Present Music goes Middle Eastern
Iraqi music, as I found out at a Present Music concert Friday, is unusually subtle and elegant. Or maybe that’s just the way Amir ElSaffar and his sister, violinist/joza player Dena ElSaffar, and brother-in-law, percussionist Tim Moore, play it.
The trio, collectively known as Safaafir, opened their set with traditional Baghdad-style maqam, a courtly, classical genre wedded to love poetry. The piece winds around a long melody that has some rhythm and momentum when played straight and gently driven by Moore’s hand drum. During these passages, Dena either doubled the melody or embellished it with ornaments on joza, a four-string fiddle with a half coconut shell as a resonator. Amir sang the melody and played/ornamented it as he sang.
The drum laid out and the joza mostly settled on drones when Amir went into highly melismatic vocal embellishments. The style involves a micro-virtuosity that turns on very fine gradations of pitch within a very narrow range. You’d be amazed how easily ears attuned to the relative crudity of equal temperament can zero in on the finer shadings of quarter-tones after a few minutes acclimation. Music doesn’t get much more intimate than this.
The hypnotic quality of Amir’s singing draws you in. When the song moves on, the rhythm kicks like a bracing splash of cold water. The last such episode inevitably ratchets up the speed and volume just a bit, to big effect.
Amir has another life as a jazz trumpet player. He got out the trumpet, Dena subbed her viola in for the joza, and they showed how he is trying to integrate jazz thinking with maqam tradition. The first number, a subtle and witty mumbling, muted affair, and the full-bore second number sounded very convincing. The deep groove Moore extracted from that little drum was a big part of the argument.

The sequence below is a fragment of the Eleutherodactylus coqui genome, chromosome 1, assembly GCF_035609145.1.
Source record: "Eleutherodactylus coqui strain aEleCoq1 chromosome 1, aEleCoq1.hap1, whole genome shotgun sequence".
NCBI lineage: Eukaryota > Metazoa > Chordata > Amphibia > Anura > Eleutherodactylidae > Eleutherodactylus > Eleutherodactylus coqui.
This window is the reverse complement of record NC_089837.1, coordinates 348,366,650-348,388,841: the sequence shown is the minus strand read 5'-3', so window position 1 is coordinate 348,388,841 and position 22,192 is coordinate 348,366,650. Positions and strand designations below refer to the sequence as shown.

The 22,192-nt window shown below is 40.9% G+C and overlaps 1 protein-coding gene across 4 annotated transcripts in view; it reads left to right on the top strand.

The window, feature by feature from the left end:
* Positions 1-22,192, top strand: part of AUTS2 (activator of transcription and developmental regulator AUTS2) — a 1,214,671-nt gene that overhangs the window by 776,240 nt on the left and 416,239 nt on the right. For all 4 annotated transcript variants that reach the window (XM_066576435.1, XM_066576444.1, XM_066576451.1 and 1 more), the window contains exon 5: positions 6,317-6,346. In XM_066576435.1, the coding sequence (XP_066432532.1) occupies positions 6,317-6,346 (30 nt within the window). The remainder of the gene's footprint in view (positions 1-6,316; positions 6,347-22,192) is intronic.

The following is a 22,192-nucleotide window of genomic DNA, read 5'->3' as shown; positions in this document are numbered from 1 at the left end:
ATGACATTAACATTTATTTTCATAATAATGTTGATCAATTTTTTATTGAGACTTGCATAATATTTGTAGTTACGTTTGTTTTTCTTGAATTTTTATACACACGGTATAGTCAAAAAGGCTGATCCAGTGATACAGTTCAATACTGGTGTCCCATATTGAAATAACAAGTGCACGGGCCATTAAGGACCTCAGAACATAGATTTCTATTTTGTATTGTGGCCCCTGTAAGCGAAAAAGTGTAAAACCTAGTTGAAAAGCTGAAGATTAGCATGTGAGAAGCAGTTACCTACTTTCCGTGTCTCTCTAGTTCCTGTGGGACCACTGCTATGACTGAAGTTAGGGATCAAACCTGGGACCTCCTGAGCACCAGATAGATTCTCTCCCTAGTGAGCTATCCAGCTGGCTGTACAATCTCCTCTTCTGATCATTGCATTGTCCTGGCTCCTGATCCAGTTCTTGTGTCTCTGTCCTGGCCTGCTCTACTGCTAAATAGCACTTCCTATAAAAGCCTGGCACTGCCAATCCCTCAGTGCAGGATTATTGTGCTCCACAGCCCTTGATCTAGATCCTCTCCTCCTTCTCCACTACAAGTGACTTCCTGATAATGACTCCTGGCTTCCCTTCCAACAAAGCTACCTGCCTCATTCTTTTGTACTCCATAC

Saafaafir and six members of the Present Music ensemble got together for an engrossing collaboration on a traditional maqam song. Everyone met somewhere between traditional Iraq, jazz and post-modern avant-gardism, and everyone sounded happy. The big audience at Turner Hall cheered the music lustily.
Violinists Shu Zhan and Eric Segnitz, violist Brek Renzelman, cellist Adrien Zitoun and clarinetist William Helmers opened the concert with Betty Olivero’s Six Yiddish Songs and Dances, a wildly virtuosic and frequently antic take on klezmer. It’s like a miniature clarinet concerto. Helmers played it with crazy abandon and utter precision, and it was a thrill.
Present Music’s relationship with Turkish-American composer Kamran Ince has been its longest and most fruitful. Saturday, music director and conductor Kevin Stalheim revived Istathenople, a 2003 commission. Here, Ince runs two distinct ideas, one driving and virtuosic, the other placid and glowing, through all the styles that have influenced him: Turkish and Greek traditional, Balkan, rock and pop, European modernism and Minimalism.
You’d expect a musical Tower of Babel, but the simple, instantly recognizable materials hold the piece together. The piece is ever changing but ever the same, as ideas we hear at the outset keep returning in colorful new clothes and dancing slightly different steps. It’s fun to compare, and impossible not to be swept up in the overall rising energy. It grows exuberant and riotous, as the reiterations of the fast section take on the urgency of an alarm.
Singer Rebecca Davies, for most of the piece, is just another instrument in the mix, another wordless color. But just as the music couldn’t possibly become more brilliant and exciting, it grew impossibly beautiful and Davies’ ravishing voice came to the fore.
She sang a melody that tumbled gently over cushioned, descending chords. Davies sang long, pitched sighs, dreamy sighs, sighs of gratitude for the intoxicating charms of music of all sorts.